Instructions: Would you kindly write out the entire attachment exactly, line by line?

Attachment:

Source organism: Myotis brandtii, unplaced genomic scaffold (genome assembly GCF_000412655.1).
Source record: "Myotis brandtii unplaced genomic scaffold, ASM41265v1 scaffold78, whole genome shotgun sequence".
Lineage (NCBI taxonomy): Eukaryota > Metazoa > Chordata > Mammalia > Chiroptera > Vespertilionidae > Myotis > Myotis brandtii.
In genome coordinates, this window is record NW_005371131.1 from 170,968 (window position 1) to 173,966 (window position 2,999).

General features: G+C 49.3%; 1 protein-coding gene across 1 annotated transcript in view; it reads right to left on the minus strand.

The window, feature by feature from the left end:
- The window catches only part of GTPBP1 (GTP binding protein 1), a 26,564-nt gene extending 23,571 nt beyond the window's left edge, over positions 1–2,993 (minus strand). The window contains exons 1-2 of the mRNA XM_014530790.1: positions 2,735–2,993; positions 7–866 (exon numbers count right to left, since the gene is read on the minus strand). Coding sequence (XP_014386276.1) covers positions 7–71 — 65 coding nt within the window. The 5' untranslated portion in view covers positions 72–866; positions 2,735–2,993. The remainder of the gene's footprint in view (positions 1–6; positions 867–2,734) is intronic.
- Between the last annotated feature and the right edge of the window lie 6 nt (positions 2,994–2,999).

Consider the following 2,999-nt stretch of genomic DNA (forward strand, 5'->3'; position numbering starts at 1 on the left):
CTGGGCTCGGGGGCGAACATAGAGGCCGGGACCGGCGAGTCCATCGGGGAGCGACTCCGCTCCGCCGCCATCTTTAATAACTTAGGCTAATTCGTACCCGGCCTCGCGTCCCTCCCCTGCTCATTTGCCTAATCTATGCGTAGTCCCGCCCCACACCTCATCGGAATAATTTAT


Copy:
Source organism: Myotis brandtii, unplaced genomic scaffold (genome assembly GCF_000412655.1).
Source record: "Myotis brandtii unplaced genomic scaffold, ASM41265v1 scaffold78, whole genome shotgun sequence".
Lineage (NCBI taxonomy): Eukaryota > Metazoa > Chordata > Mammalia > Chiroptera > Vespertilionidae > Myotis > Myotis brandtii.
In genome coordinates, this window is record NW_005371131.1 from 170,968 (window position 1) to 173,966 (window position 2,999).

General features: G+C 49.3%; 1 protein-coding gene across 1 annotated transcript in view; it reads right to left on the minus strand.

The window, feature by feature from the left end:
- The window catches only part of GTPBP1 (GTP binding protein 1), a 26,564-nt gene extending 23,571 nt beyond the window's left edge, over positions 1–2,993 (minus strand). The window contains exons 1-2 of the mRNA XM_014530790.1: positions 2,735–2,993; positions 7–866 (exon numbers count right to left, since the gene is read on the minus strand). Coding sequence (XP_014386276.1) covers positions 7–71 — 65 coding nt within the window. The 5' untranslated portion in view covers positions 72–866; positions 2,735–2,993. The remainder of the gene's footprint in view (positions 1–6; positions 867–2,734) is intronic.
- Between the last annotated feature and the right edge of the window lie 6 nt (positions 2,994–2,999).

Consider the following 2,999-nt stretch of genomic DNA (forward strand, 5'->3'; position numbering starts at 1 on the left):
CTGGGCTCGGGGGCGAACATAGAGGCCGGGACCGGCGAGTCCATCGGGGAGCGACTCCGCTCCGCCGCCATCTTTAATAACTTAGGCTAATTCGTACCCGGCCTCGCGTCCCTCCCCTGCTCATTTGCCTAATCTATGCGTAGTCCCGCCCCACACCTCATCGGAATAATTTAT